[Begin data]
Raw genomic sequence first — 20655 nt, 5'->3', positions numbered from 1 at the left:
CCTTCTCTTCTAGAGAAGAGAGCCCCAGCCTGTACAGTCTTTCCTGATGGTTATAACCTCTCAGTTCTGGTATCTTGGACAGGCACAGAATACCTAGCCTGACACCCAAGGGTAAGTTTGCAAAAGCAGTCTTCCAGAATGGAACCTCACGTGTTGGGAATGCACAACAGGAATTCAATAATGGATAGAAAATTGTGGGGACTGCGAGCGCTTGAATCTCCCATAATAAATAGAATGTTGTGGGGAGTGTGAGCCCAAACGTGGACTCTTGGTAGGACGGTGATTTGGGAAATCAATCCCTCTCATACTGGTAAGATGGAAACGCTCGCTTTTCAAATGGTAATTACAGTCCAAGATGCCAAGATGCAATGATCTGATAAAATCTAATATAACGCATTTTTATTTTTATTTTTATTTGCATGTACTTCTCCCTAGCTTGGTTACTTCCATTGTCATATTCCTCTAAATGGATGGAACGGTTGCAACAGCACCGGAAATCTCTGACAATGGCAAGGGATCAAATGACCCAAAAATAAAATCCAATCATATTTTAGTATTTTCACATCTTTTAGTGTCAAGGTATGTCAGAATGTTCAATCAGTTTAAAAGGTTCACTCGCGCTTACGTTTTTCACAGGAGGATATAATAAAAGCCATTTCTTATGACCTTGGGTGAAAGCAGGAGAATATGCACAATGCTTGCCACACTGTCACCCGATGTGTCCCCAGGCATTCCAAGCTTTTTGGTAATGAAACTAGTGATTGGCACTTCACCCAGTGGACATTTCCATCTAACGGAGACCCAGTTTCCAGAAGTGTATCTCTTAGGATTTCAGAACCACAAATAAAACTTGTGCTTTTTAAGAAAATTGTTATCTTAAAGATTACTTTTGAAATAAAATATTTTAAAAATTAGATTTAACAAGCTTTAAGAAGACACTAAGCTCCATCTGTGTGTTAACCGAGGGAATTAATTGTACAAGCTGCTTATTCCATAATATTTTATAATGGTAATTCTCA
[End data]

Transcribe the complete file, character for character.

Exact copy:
Raw genomic sequence first — 20655 nt, 5'->3', positions numbered from 1 at the left:
CCTTCTCTTCTAGAGAAGAGAGCCCCAGCCTGTACAGTCTTTCCTGATGGTTATAACCTCTCAGTTCTGGTATCTTGGACAGGCACAGAATACCTAGCCTGACACCCAAGGGTAAGTTTGCAAAAGCAGTCTTCCAGAATGGAACCTCACGTGTTGGGAATGCACAACAGGAATTCAATAATGGATAGAAAATTGTGGGGACTGCGAGCGCTTGAATCTCCCATAATAAATAGAATGTTGTGGGGAGTGTGAGCCCAAACGTGGACTCTTGGTAGGACGGTGATTTGGGAAATCAATCCCTCTCATACTGGTAAGATGGAAACGCTCGCTTTTCAAATGGTAATTACAGTCCAAGATGCCAAGATGCAATGATCTGATAAAATCTAATATAACGCATTTTTATTTTTATTTTTATTTGCATGTACTTCTCCCTAGCTTGGTTACTTCCATTGTCATATTCCTCTAAATGGATGGAACGGTTGCAACAGCACCGGAAATCTCTGACAATGGCAAGGGATCAAATGACCCAAAAATAAAATCCAATCATATTTTAGTATTTTCACATCTTTTAGTGTCAAGGTATGTCAGAATGTTCAATCAGTTTAAAAGGTTCACTCGCGCTTACGTTTTTCACAGGAGGATATAATAAAAGCCATTTCTTATGACCTTGGGTGAAAGCAGGAGAATATGCACAATGCTTGCCACACTGTCACCCGATGTGTCCCCAGGCATTCCAAGCTTTTTGGTAATGAAACTAGTGATTGGCACTTCACCCAGTGGACATTTCCATCTAACGGAGACCCAGTTTCCAGAAGTGTATCTCTTAGGATTTCAGAACCACAAATAAAACTTGTGCTTTTTAAGAAAATTGTTATCTTAAAGATTACTTTTGAAATAAAATATTTTAAAAATTAGATTTAACAAGCTTTAAGAAGACACTAAGCTCCATCTGTGTGTTAACCGAGGGAATTAATTGTACAAGCTGCTTATTCCATAATATTTTATAATGGTAATTCTCA